Toni (Michael Ostrowski) and Horst (Andreas Kiendl) don’t really have much going for themselves. But at least Horst an live cheaply in his grandmother’s apartment. The only trouble is: his grandmother has been dead for a while and if anybody were to find out, his comfortable life would be over. So when he gets a letter from the mayor who wants to congratulate the grandmother on her 100th birthday, Horst and Toni decide to quickly borrow an old woman from the hospital. It just so happens that they manage to take famous actress Elfriede Ott (Elfriede Ott), leading to more trouble than they bargained for.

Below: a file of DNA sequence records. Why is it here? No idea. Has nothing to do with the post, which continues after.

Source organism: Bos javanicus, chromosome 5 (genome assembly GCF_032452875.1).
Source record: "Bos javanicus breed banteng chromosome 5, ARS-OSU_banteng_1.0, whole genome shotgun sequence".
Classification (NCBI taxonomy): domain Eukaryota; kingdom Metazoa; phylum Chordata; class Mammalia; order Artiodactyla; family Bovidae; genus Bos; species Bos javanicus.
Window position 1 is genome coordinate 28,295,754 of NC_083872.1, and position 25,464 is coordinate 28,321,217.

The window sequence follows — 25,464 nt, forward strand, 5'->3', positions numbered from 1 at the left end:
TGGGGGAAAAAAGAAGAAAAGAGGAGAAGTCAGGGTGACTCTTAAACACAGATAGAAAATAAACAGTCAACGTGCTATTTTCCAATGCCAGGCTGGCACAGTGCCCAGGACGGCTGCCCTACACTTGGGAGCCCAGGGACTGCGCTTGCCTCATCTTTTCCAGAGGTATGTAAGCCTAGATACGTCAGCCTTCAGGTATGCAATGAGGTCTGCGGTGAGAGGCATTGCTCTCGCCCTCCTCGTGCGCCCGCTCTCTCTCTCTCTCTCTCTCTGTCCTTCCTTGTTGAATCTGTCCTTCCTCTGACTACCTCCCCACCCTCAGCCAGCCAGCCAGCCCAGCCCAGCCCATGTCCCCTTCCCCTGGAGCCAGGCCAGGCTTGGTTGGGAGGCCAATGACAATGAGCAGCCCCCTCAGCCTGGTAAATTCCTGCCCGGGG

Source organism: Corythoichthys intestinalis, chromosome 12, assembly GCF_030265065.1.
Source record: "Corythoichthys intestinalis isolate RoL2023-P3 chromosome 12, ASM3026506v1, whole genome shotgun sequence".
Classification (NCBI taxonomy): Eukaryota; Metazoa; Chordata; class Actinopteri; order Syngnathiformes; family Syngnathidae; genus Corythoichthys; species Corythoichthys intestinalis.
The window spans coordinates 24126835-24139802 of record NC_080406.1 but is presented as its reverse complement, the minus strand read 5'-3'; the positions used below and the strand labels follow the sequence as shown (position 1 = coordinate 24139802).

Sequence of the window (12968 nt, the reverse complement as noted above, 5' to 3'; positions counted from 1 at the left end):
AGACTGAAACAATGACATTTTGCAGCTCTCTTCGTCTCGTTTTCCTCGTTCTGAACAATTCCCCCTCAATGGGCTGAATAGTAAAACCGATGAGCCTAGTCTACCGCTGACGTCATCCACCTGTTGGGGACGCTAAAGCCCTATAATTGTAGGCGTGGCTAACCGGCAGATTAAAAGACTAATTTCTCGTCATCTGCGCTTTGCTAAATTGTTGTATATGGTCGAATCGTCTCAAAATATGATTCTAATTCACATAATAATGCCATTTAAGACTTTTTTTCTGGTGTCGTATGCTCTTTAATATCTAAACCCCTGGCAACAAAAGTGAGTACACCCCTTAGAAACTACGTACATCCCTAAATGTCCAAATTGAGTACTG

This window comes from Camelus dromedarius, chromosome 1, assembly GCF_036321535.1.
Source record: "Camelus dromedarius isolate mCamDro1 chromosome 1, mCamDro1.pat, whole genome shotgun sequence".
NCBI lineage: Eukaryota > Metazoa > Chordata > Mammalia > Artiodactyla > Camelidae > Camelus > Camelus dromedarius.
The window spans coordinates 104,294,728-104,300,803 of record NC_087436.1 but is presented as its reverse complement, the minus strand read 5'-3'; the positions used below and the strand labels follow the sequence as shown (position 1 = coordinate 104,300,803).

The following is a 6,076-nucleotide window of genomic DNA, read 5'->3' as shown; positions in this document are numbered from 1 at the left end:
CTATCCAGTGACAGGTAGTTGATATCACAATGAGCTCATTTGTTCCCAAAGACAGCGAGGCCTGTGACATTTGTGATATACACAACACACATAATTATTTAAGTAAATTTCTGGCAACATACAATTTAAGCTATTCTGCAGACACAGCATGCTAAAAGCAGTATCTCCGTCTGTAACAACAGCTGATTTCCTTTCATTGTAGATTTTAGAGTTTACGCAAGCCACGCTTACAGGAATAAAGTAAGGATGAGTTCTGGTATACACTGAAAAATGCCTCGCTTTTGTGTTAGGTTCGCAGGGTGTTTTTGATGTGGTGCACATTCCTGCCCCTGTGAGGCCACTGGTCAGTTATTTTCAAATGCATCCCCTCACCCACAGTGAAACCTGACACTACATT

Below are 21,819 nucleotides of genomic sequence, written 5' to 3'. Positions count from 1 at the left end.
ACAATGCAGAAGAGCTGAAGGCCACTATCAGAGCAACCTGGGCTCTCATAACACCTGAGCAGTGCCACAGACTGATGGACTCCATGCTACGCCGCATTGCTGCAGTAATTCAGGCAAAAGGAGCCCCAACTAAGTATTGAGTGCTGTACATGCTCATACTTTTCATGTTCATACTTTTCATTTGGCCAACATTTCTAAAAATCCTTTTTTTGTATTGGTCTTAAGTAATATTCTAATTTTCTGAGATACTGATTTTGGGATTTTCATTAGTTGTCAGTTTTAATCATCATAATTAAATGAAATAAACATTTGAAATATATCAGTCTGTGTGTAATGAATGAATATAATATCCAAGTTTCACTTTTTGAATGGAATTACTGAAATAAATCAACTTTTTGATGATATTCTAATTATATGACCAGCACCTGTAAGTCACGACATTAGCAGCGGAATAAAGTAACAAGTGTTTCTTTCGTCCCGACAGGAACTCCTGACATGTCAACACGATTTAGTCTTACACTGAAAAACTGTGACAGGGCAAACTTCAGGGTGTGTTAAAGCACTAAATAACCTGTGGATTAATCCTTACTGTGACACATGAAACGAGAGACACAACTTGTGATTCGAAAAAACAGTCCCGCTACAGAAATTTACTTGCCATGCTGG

I’ve heard a lot of good things about this movie, but it’s definitely one of those comedies that really don’t work for me. It had its moments here and there, but altogether it falls in the category of “it’s a thing I’ve seen now.”
Gabi (Ulrike Beimpold) is a supermarket cashier, stuck in her routine. Her kids Ronnie and Sabine (Nikolai Gemel, Angelika Strahser) are grown, her husband Hannes (Rainer Wöss) is distant. She spends most of her spare time trying to lose weight. But all that changes when Gabi starts hearing voices. At first she fights for her routine, but she is soon overpowered by the cacophony of questions and demands in her head. Is she going crazy? Or has she actually been chosen by god?
Superwelt was a fascinating, touching and engaging film, further cementing Markovics skill as a director (I mean, he is a really good actor, but I wouldn’t mind if he would start directing movies full time) and Beimpold’s everything.